Tuesday, August 19, 2008

The Power of Poetry

We need to be reminded every once in a while, of the power of poetry to move our lives.

When I posted the poem "Palestine" on July 16 some people were kindly appreciative, and some (on another blog, were not :)

Yet few, outside the Arab World, noted the subsequent passing away on August 9, 2008, of Palestinian National Poet Mahmud Darwish, of whom it was said "In his work, Palestine became a metaphor for the loss of Eden, birth and resurrection, and the anguish of dispossession and exile. The poet Naomi Shihab Nye has commented about Darwish's work, "Darwish is the Essential Breath of the Palestinian people, the eloquent witness of exile and belonging...."

and I hope my poem in some way reflected that..

I want to let people know that without poetry ( a dance of words) or music (of sound) or art (of the senses) or healing (energy) we would not have a soul, because we could not even express, nor could we be moved to go beyond, ourselves. Each of you has a voice, and it deserves to be heard!

Many people are moved by the sonnets of Shakespeare, or the savage verse of Ezra Pound. Some have now come to appreciate the Sufi poetry of Rumi and Hafez, and I would like to encourage you to discover the Persian poetry of Indian poets Allama Iqbal and Muhammad Ghalib. Above all, read Sappho, who distills worlds of longing into just one phrase.

But this post is a continuation of the previous, "Miracle in Toronto", and here I am literally warning you about the loss of soul.

These are the first poems I wrote, The Beginning, and The Man, from my book. Written in 1974, published 1990. I look at the rough, unpolished, writings of a young man and yet, it is what it is. The remembrance of lives past, and, seeing his future laid out for him...

The Beginning

There is a planet called Atlan. Thousands of years ago, people from the planet Atlan came to Earth. The story, however, begins at the beginning, where all beings are created. I was in God, in His peace and love. Then He told me that it was time to leave, to be born in a place called Atlan. I didn't really want to go, but He said it was the destiny of all his children to be born. To live and die, and to live again. For no man really dies, He said. There is a reason for your existing, and you cannot fulfill it in a mortal lifetime. Therefore, you are Immortal. Need you then fear anything? I'm afraid of being alone, I cried. You need not be afraid, He said, in his infinite kindness. There will always be Love....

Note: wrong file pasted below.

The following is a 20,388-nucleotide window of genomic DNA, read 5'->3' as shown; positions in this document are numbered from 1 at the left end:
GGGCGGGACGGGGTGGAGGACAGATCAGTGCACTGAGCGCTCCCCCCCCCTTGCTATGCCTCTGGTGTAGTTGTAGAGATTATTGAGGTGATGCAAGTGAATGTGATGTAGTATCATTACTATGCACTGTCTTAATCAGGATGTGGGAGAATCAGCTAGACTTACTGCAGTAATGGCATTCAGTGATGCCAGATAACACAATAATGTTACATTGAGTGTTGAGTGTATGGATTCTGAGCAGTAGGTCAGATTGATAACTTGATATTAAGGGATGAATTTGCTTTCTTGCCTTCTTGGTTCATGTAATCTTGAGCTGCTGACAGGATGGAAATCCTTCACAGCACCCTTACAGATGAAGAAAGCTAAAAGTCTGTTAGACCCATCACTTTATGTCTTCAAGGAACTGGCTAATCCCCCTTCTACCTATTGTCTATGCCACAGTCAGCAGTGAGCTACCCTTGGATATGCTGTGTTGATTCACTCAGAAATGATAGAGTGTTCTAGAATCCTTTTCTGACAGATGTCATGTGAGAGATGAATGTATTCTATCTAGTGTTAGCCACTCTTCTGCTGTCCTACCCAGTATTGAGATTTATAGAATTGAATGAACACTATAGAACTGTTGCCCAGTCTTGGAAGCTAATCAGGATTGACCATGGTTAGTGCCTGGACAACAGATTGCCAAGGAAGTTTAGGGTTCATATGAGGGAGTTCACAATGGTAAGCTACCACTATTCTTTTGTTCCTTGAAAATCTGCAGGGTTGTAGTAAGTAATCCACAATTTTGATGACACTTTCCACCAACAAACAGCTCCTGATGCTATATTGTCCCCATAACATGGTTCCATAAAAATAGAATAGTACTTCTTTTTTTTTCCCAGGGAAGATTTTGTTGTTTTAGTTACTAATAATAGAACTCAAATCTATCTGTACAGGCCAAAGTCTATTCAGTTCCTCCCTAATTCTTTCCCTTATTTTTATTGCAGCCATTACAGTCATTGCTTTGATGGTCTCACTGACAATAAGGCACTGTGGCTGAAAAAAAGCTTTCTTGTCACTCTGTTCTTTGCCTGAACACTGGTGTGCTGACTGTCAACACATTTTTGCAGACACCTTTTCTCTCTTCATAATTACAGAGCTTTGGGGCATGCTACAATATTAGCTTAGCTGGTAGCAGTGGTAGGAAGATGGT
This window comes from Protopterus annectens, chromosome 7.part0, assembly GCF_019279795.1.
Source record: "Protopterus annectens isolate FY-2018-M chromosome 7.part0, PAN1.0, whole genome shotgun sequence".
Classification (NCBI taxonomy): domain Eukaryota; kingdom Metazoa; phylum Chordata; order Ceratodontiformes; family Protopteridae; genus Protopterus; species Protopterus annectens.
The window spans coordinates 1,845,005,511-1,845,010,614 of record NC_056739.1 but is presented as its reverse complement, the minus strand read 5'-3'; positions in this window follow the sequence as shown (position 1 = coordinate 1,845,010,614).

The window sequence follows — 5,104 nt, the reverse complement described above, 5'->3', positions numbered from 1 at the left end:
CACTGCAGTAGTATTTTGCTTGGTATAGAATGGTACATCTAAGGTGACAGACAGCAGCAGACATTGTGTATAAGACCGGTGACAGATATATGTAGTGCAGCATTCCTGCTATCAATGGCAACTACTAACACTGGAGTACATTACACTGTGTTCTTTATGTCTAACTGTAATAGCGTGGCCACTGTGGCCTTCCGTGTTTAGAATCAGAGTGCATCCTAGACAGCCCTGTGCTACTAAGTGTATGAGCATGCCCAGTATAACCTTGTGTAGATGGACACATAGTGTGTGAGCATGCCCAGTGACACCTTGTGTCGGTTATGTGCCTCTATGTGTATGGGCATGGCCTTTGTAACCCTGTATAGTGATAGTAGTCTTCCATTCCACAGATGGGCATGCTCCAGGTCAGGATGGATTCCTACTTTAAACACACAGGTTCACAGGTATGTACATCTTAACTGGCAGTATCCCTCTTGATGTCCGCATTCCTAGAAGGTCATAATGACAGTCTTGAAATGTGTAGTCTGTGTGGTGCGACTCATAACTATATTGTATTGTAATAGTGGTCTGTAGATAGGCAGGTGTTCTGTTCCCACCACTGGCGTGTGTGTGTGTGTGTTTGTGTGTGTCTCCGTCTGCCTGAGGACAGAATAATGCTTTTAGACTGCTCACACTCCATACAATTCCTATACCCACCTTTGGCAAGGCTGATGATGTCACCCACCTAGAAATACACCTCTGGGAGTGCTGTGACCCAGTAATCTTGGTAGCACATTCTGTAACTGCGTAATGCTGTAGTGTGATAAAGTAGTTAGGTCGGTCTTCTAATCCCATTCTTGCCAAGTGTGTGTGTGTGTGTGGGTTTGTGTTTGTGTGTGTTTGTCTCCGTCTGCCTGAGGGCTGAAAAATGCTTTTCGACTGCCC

Hurtling through space infinite
Countless stars flashing by
From the farthest galaxy
Thus came the spacemen

Man, infinitely small, alone
This was his god
Hunger of the flesh
We showed a way

Gods were we, priests,
This our purpose was
To come to mankind
And touch their souls

Atlantis, cradle of science
Time, space, mortality transcended
Forces controlled for man
One day destroyed Atlantis

Mu, birthplace of religion
In simple rustic life
Calm peaceful joyous meditation
God in our selves

Ah Crete! Beautiful jewel
In emerald undulating sea
Art, beauty, music, darkness
A flame was kindled

Nineveh looked at stars
From whence came men
And deep momentous knowledge
Of events to come

I remember my Egypt
I was a god
Who flew with eagles
Worshipped by all Egypt

The people adored us
Made offerings at altars
Our godhood condemned us
To lonely loveless existence

Yet Egypt was where
Love touched a god
For one fleeting instant
Made him man again

All through these lives
Have I searched for Egypt
Now I see pyramids
Sense your presence here

Do you remember when
We soared like eagles
Mystic moments of passion
Forbidden, unforgivable tragic love?

The Man
1974 A.D.

The day I met you
Magical moment in time
I saw many many
Lives of my past

In many of them
Were worlds of loneliness
With oases of calm
That I drank from

You, love, were there
Mystic everlasting woman
With eyes that shone
With warming soft flame

So was I lost
There were no defenses
Against a love ordained
Two halves together again

Long have I searched
For your soft caress
Love in your eyes
Ecstasy in our souls

What can I give
But mind, body, soul
If such is loving
Love me in turn

Your face haunts me
Would that I could
Capture it, even fleetingly
In painting, poem, song!

Wandering as we are
Through the desert of
Time, let us give
Shelter to each other

Love comes but rarely
Soul mates just once
Let me find her,
God, here and now!

We are all vulnerable
We live and die
When we are loved
Give me love again